If the gods deliver miracles with regularity, then that should be a massive change to how society operates. A simple spell of healing, that wipes away injury, means that the persistent injuries that plague people even today, as well as many of the infirmities of old age, should be non-existent. Let alone more powerful types of healing or miracles.
This would have a profound effect on people. It is one of the key elements of a fantasy story that I wish I would see more often, and this is my contribution to the genre. At the point of Krell’s sword!
About the Book
Beginning of Arrogance
by Bryan Cole
Published 29 June 2022
Page Count: 435
Add it to your Goodreads TBR!
Paladins are nothing but trouble. Stories about paladins are everywhere, noble warriors riding magic steeds into battle against terrible foes. Champions of their gods. Heroes to everyone, except those who already have everything. Paladins are notorious for upsetting the balance of power, to the detriment of any who don’t worship their deity.
So when Krell is called to service by the capricious god of the seas and skies, ReckNor, those with wealth and power can’t help but be concerned. ReckNor hasn’t called a paladin in years, and his nature is ever-changing and erratic. The fact that Krell is also an uneducated nobody with a stubborn streak as wide as the sea turns their concerns into fear.
All of which matters less than the threat clawing its way from the waves, ready to turn the ocean red with spilled blood…
“You’re certain you won’t stay the night?” Petimus asked, hunched over the charter.
Krell shook his head. “It’s a short walk back to Watford, and the council is probably waiting to hear from us quickly. We should be there shortly after sunset.” Petimus nodded, then set his quill aside and picked up a candle. He fished a block of red wax from the case he had brought with him, then held the flame to it over the charter.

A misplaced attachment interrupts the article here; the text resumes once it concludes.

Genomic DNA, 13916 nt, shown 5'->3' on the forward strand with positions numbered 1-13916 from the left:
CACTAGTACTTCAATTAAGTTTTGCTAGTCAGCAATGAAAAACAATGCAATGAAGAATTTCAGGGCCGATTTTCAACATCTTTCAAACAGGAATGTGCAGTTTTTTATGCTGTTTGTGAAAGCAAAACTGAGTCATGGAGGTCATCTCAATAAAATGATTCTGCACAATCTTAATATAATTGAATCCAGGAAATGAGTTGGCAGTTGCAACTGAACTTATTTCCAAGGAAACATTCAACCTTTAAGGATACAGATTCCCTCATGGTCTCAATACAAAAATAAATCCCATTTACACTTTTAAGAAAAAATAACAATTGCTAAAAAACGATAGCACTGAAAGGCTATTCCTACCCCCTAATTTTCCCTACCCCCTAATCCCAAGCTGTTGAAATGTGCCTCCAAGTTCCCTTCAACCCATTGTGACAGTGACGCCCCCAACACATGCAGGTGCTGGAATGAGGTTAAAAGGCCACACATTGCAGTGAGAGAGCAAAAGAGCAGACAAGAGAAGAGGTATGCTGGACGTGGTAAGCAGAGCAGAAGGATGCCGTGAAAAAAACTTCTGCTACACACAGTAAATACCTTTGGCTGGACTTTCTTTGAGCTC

When a blob of melted wax had formed, Petimus took a ring from his finger. He ran his thumb over it, muttering to himself several times. Krell could make out the cadence of words of power, but hadn’t the faintest idea what he was doing. Petimus then pressed the ring into the wax, which glowed briefly for a moment.
Petimus stood and looked at the companions, then reached out his hand to each of them in turn.
“My thanks, then, for the recovery of our fallen, and for slaying the things that attacked and killed them. The clan-speakers will hear the tale of your deeds. Know you’ve made at least one friend among the dwarves, all of you.” Petimus bowed to them, handed the charter to Orca, then led the way toward the gate.
“If you’re setting out now, I doubt you’ll want to wait around any longer. Rain stopped for the time being, but no clue what condition the road — if you can call it that — will be in. May the Forge Father guard your path and the Fire Lord light your way!” Petimus slipped the bar from the gate.
Krell grinned. Olgar had taught him many things about arms and armor, but he had much to learn. In his religious training, Olgar had been exceedingly thorough.
“My thanks for the ward of Rold, the Forge Father, and the warmth of Phlogos the Fire Lord’s breath. Your hearth and home were warm and kind, and may Rold reward you for being a gracious host! Until we meet again, Petimus Smithforge, and may ReckNor turn his baleful gaze away from you and your kin!” Petimus stood, staring slack-jawed at Krell, as everyone else filed past.
About the Author
Bryan is an avid reader, and has loved the fantasy genre since he was a child. His love of stories of mighty knights, terrible dragons, and noble steeds has inspired him for decades.
Bryan Cole will be awarding a $15 Amazon or B&N gift card to a randomly drawn winner via rafflecopter during the tour.a Rafflecopter giveaway
|Sept 14||Christine Young||Sept 21||Westveil Publishing|
|Sept 28||Fabulous and Brunette||Sept 28||Literary Gold|
|Oct 5||Eye-Rolling Demigod’s Book Blog||Oct 5||Sandra’s Book Club|
|Oct 12||Lisa Haselton’s Reviews and Interviews||Oct 19||All the Ups and Downs|
|Oct 19||Kit ‘N Kabookle||Oct 26||Our Town Book Reviews|
|Nov 2||The Avid Reader||Nov 9||Author C.A.Milson|
|Nov 16||Long and Short Reviews||Nov 23||It’s Raining Books|
|Nov 30||The Faerie Review|
Disclaimer: As an Amazon Associate I earn from qualifying purchases.